The 3 Biggest Barriers to Adopting Omnichannel
To keep up with today’s highly mobile, device-agnostic, omnivorous consumer, brands must adopt an omnichannel strategy: one that provides customers with a cohesive shopping experience and that also positions the brand for success at every touch point along the path to purchase.
Industry statistics imply that more marketers are committing to omnichannel – 37% of respondents to a recent eMarketer survey reporting that they are exploring their options for an omnichannel strategy – but the reality is that only a small fraction of firms are fully executing a strategy. In that same eMarketer study, 32% indicated that they were in just the early stages of implementation; as we all know, that road can sometimes be a long one!
There are three major barriers to implementation that create friction in deploying an omnichannel strategy: siloed organizational structures, outdated infrastructure and the absence of a roadmap dedicated to an omnichannel future. And with just 5% of those have successfully executing on omnichannel, these barriers have obviously proven quite material.
Barrier #1: Siloed Organizations
Customers don’t distinguish between channels, and their shopping paths regularly zig zag from online to in-store, from desktop to smartphone to tablet, and so on. For many brands, these channels may be managed by completely different teams and departments; in other words, rather than working together, online and offline sales departments often compete with each other for sales, or “Rob Peter to pay Paul.”
Breaking down barriers between sales channels inevitably unlocks significant value and brings significant efficiency gains to marketing budgets. (And not to mention, a cohesive approach to the channels – ideally manifested as a single customer view – will undoubtedly yield a strong customer experience, which pays dividends when it comes to customer retention.)
Many brands are implementing omnichannel strategies by pushing into new channels: Amazon, for example, has added physical locations where shoppers can pick up their own purchases, and also plans to open stores in New York and San Francisco. Warby Parker was web-first but has since expanded into brick-and-mortar. Regardless of the approach, it is imperative that the marketing team act as a united front in understanding data and optimizing accordingly.
Barrier #2 Outdated Infrastructure
Even once brands have committed to breaking down organizational silos, oftentimes their omnichannel strategy can still be hobbled by legacy infrastructure that doesn’t support a new way of thinking and working. With ideas flowing freely among teams, it’s imperative that data can flow freely as well.
The end goal here is to be able to consider all customer data points holistically. When we know that consumers often access several channels before making a purchase – 42% of them research a product online prior to making an in-store purchase, and 27% comparison shop on their smartphones while they’re in the store – it only makes sense that we would look at overall sales and the factors that drive them, and not to remain focused on tying sales to one specific channel. (And of course, attribution is everything.)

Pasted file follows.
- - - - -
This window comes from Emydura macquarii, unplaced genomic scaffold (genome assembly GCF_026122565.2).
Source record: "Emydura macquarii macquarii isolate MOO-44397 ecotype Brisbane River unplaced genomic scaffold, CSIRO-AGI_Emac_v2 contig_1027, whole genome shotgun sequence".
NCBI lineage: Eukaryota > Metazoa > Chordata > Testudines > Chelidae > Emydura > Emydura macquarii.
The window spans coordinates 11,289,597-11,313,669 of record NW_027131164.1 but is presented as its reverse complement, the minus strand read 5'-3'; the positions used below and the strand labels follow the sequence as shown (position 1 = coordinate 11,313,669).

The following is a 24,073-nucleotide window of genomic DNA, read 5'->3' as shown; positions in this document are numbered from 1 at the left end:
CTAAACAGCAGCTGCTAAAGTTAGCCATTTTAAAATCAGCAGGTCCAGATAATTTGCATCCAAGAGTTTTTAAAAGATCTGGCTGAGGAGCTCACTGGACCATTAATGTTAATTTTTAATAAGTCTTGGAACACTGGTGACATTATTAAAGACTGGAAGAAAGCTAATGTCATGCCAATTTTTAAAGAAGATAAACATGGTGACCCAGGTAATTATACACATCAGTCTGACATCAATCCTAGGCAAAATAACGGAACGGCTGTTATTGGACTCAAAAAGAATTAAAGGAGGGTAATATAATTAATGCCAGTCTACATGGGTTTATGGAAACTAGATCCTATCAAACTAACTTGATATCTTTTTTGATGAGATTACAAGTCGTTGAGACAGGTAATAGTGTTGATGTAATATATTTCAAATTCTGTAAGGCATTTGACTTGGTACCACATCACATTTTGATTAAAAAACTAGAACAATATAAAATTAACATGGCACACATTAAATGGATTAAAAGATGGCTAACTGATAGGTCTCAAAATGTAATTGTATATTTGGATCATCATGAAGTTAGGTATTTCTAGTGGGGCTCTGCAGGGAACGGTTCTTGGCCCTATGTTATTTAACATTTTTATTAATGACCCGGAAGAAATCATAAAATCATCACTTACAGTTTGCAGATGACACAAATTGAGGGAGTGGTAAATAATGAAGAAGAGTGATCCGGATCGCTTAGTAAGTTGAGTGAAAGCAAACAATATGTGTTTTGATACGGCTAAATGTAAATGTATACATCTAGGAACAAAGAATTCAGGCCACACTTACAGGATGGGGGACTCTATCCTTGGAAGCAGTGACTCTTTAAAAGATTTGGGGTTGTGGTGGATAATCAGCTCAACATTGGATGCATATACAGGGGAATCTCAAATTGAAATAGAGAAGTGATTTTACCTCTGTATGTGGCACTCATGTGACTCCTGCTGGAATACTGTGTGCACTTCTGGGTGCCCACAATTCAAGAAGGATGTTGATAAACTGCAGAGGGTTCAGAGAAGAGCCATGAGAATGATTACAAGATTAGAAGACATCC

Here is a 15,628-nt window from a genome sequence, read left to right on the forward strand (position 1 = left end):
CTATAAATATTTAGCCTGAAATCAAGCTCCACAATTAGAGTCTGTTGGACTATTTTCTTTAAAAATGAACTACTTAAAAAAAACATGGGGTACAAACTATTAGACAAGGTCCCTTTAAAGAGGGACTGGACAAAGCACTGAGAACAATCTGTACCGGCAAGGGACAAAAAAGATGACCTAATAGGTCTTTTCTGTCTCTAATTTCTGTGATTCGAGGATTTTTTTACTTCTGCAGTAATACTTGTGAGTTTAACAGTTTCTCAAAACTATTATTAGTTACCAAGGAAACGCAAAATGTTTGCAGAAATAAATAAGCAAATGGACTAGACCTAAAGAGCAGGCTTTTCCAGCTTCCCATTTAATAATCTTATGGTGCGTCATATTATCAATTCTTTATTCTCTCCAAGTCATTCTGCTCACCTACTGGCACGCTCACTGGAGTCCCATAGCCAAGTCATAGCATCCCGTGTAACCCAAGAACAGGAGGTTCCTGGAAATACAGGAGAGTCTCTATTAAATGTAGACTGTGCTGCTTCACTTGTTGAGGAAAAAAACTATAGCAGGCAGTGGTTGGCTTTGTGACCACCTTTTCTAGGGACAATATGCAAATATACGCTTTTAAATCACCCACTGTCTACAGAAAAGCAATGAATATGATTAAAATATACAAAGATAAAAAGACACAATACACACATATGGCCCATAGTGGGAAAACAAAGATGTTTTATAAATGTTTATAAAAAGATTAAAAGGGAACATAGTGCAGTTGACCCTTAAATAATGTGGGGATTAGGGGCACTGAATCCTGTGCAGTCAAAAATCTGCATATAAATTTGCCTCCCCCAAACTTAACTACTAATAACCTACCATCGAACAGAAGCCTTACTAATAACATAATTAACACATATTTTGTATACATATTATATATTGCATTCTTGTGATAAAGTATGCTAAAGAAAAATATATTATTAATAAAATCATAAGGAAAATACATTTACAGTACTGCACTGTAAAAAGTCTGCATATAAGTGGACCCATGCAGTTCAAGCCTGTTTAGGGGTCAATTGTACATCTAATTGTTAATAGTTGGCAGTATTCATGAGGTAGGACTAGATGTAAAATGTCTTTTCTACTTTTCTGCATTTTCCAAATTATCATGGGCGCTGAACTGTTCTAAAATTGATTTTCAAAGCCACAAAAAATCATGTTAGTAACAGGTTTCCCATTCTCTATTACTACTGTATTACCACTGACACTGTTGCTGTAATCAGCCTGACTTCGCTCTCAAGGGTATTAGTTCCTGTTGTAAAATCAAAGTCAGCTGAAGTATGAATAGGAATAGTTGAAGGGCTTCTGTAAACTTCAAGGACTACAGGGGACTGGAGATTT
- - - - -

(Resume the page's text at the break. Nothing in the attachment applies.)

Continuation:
A unified platform with an agile database that can collect and analyze data in real time to help drive the optimal customer experience is integral to your omnichannel marketing strategy, and a single customer view sits at the crux of that. And more importantly, the “pull” force of this data is not enough; the “push” mechanism to customers must be consistent and cooperative across all of the pertinent channels – mobile, on-site, email, in-store, etc.
It’s not always necessary to start completely from scratch, but marketers should make a concerted effort to link legacy systems together to enable the 360-degree view that is so paramount to driving customer relevancy.
Barrier #3: No Omnichannel Roadmap
Customers are already functioning in an omnichannel world, so marketers must adopt a strategy that aligns with that behavior. There’s no one-size-fits-all omnichannel strategy, so you’ll need to start by answering some key questions: what are your overall goals? What teams can you bring together for this effort? Which systems should you prioritize for integration, retirement, upgrade?
Consider this: a Forrester Consulting study showed that 39% of customers are unlikely to visit a retailer’s store if they can’t find inventory information online, and 50% of them want the option to pick up purchases in the store. Is this information relevant to your own business? Understanding the drivers of customer satisfaction is paramount to defining strategy.
The perfect mix and balance of channels varies by business. Menswear retailer Bonobos keeps limited inventory in stores, and focuses its in-store staff on recommendations for online purchases. Bonobos CEO Andy Dunn told eMarketer that customers have responded overwhelmingly to the personal touch, and that the strategy has resulted in 75% more purchases by shoppers.
Rent the Runway, which provides designer dress and accessory rentals, has added brick and mortar locations to its popular online business, namely to provide customers with fitting rooms. Like Bonobos, Rent the Runway co-founder Jennifer Flies found that customers who visited a physical store tended to place higher value orders than online shoppers, according to eMarketer.
Marketers must focus on the analytics that uncover these gems – the drivers of engagement – and build their omnichannel approaches accordingly. Long story short, a winning omnichannel strategy starts with putting the customer first. Your brand is palpable to your customer at every touchpoint – regardless of the channel – so react to each of those opportunities with the utmost relevance in order to improve the overarching customer experience and ultimately, your own bottom line.
—Cassie Lancellotti-Young, EVP of Customer Success at Sailthru